Turkey weighs risk of military role against Islamic State
The release of Turkish hostages who were held by Islamic State (IS) militants in Iraq has left many people wondering whether Ankara will now join the US-led offensive against IS wholeheartedly.
IS released the 46 Turkish hostages on Saturday, ending 101 days of captivity.
At the United Nations on Tuesday the Turkish President, Recep Tayyip Erdogan, told reporters that Ankara would support the coalition forces "both militarily and politically". That was an apparent shift in position.
Earlier Turkey had pledged logistical and humanitarian assistance to ease the crisis in neighbouring Iraq and Syria, but refused to take part militarily.
More than 40 countries have offered support for the US-led campaign. But Turkey, with Nato's second biggest army, has not yet explained how it will help the anti-IS coalition.
"This doesn't necessarily mean firing bullets - it could be co-operation in the logistical and intelligence sense," said Turkey's Deputy Prime Minister Yalcin Akdogan.
Plugging border gaps
Turkey has a vulnerable border with Syria, more than 900km (560 miles) long.
It has long been accused of permitting the flow of jihadists and resources into Syria and letting IS traffic oil - all of which the Turkish government vehemently denies.
Now the UN Security Council has adopted a binding resolution compelling states to prevent their citizens joining jihadists in Iraq and Syria.
And at the UN on Wednesday Mr Erdogan complained of a lack of co-operation.
He said Turkey could stop the flow of jihadists only if it was aided by the rest of the world.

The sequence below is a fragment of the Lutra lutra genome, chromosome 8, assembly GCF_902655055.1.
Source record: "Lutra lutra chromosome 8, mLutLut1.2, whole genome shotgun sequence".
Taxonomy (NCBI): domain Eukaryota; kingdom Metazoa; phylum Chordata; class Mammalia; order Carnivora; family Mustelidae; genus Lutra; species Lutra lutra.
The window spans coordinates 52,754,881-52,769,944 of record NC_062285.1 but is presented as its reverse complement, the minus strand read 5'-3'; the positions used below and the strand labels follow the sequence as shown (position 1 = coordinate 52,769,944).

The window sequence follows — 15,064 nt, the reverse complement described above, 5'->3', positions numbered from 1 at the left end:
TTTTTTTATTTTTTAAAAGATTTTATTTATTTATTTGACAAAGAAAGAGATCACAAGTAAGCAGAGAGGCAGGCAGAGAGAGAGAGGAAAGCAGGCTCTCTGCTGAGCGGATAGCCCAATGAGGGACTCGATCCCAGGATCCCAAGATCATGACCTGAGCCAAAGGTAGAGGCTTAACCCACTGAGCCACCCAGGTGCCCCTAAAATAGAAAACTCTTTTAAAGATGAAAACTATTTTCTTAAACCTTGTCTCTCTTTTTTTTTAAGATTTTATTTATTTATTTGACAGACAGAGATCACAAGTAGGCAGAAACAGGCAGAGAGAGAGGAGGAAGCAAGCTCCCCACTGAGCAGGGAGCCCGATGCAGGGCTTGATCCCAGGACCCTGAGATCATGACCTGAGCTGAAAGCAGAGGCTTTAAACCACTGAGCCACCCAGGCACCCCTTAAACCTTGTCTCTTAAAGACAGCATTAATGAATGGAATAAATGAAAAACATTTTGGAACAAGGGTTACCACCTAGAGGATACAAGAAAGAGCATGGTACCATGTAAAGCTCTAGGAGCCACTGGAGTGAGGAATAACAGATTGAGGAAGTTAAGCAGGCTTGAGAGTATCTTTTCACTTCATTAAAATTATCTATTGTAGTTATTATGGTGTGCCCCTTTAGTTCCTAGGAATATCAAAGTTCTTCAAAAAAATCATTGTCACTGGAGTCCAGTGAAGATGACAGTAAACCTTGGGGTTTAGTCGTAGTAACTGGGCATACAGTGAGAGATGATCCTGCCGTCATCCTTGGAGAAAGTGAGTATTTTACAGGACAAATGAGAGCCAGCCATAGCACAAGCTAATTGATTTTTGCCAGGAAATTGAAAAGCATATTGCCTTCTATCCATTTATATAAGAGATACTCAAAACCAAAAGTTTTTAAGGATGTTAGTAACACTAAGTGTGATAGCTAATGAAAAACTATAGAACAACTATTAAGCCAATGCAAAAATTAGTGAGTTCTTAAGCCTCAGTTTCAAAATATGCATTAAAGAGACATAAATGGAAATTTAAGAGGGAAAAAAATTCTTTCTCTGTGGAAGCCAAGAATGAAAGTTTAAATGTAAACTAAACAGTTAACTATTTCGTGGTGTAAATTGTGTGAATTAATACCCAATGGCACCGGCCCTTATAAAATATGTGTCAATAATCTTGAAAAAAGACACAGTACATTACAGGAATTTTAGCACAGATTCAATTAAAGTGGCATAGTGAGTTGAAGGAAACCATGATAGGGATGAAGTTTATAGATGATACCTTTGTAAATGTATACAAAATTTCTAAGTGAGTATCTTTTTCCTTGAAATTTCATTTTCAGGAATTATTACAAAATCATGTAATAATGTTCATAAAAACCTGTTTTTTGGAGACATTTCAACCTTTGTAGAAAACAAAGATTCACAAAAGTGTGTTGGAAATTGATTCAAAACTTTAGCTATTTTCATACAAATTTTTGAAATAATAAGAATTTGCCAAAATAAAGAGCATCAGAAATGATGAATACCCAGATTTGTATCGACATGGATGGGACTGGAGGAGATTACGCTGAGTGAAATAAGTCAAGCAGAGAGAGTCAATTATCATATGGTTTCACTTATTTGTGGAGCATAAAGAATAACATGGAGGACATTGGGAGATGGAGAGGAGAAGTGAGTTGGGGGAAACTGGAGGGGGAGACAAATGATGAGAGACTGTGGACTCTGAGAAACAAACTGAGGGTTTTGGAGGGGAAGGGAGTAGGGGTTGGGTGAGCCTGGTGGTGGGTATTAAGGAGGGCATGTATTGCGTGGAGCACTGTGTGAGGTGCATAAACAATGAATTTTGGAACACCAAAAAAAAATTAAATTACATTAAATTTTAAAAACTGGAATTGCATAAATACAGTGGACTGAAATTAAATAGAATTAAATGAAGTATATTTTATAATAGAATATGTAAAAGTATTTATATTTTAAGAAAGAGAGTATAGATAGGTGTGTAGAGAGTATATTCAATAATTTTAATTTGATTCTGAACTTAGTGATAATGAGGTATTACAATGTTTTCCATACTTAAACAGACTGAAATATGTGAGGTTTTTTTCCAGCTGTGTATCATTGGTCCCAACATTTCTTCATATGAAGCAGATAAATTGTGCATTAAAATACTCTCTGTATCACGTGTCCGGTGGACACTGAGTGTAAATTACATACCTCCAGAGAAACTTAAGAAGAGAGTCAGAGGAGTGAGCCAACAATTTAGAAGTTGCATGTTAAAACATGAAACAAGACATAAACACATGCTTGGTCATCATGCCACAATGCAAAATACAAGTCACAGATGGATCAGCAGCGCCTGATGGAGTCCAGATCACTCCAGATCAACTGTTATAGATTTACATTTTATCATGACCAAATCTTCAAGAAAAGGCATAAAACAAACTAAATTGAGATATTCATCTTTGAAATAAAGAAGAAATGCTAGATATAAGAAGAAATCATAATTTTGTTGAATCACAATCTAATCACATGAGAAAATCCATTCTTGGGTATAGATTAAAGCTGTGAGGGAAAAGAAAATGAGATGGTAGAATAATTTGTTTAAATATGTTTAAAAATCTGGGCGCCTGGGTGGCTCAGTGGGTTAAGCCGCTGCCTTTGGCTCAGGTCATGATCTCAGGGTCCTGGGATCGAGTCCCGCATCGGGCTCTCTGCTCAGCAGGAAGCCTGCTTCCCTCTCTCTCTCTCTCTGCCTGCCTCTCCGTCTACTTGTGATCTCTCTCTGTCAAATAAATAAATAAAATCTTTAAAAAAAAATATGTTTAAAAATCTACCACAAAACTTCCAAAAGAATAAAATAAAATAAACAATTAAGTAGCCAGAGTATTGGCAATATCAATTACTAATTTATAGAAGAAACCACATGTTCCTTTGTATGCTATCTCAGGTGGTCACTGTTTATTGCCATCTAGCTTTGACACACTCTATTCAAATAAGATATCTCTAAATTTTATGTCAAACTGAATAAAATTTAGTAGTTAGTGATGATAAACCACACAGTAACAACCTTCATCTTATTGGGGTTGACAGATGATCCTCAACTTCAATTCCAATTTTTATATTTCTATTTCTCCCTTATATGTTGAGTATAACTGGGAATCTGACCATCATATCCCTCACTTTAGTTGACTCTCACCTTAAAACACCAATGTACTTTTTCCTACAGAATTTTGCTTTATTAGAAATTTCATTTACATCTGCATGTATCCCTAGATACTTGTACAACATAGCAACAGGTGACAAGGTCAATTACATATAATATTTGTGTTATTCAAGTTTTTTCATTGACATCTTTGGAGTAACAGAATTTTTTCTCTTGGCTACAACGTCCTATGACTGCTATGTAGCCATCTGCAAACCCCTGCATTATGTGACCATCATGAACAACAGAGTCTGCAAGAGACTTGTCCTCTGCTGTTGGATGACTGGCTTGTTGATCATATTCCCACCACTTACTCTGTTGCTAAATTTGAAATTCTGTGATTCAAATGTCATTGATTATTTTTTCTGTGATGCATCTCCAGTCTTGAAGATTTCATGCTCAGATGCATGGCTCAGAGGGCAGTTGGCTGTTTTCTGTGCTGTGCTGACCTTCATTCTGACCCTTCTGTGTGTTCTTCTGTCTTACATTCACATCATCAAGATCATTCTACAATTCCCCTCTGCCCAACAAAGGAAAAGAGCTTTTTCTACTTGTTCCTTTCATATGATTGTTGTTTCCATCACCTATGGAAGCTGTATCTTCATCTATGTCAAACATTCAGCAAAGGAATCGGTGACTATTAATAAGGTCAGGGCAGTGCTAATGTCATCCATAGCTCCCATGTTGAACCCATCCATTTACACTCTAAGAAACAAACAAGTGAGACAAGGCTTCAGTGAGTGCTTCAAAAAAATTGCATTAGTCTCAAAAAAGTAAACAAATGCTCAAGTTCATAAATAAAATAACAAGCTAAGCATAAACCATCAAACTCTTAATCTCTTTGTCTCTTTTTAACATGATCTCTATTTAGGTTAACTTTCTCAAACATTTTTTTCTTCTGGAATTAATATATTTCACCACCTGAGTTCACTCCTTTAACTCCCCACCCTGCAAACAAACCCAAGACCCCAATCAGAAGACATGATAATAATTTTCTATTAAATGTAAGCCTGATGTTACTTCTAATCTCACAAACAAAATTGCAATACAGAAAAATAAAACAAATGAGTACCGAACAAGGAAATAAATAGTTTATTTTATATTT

But he also denounced IS, calling it for the first time "a terrorist organisation with blood on its hands".
The Turkish government formally declared IS a "terror organisation" last year, but no such remark had previously been made by a top Turkish official. The Islamist-rooted AK Party has been in power in Turkey since 2002.
Mr Erdogan warned against Islamophobia and said: "We strongly condemn coupling Islam, which means peace, with terrorism. It is indeed very offensive that Islam and terror are used together."
US intelligence officials estimate that about 12,000 foreigners have travelled to Syria and Iraq to join the ranks of IS, which is said to have around 31,000 fighters.
Turkey says it has already deported nearly 1,000 foreigners and a further 6,000 have been banned from entering the country.
"Despite our sacrifices and our expectations of solidarity, we have not received the kind of support we've been looking for from the international community,'' Mr Erdogan complained.
The "sacrifice" Mr Erdogan mentioned was clearly a reference to the chaos on Turkey's border with Syria.
Syrian Kurds fleeing clashes between Kurdish militias and IS militants have poured into Turkey from the nearby town of Kobane.
The numbers are overwhelming. In the past two days almost 140,000 Kurds are reported to have entered Turkey, which is already hosting more than a million Syrian refugees.
The financial cost to Turkey so far is more than $3.5bn ( £2.15bn) - but there is a potential political cost too.
Having fought Kurdish PKK guerrillas in the south-east for almost 30 years, Turkey does not want them to consolidate their power in the region, or see Western weapons fall into PKK hands.
Turkey has been negotiating a peace deal with the PKK on and off for years, and the last thing it wants to see is this process ending in tatters.
The PKK may emerge stronger from the fight against IS, but the Kurds appear to want Turkey to get involved militarily in Syria as a precondition for pursuing the peace process.
But Turkey still fears a spill-over effect if it plays an active military role.
Next week, Turkey's parliament is expected to consider a year-long extension to a mandate allowing Turkish troops to go into Iraq and Syria in hot pursuit.
In March 2003 Turkey refused to get involved in the US-led military campaign in Iraq. A decade on, it faces a similar dilemma.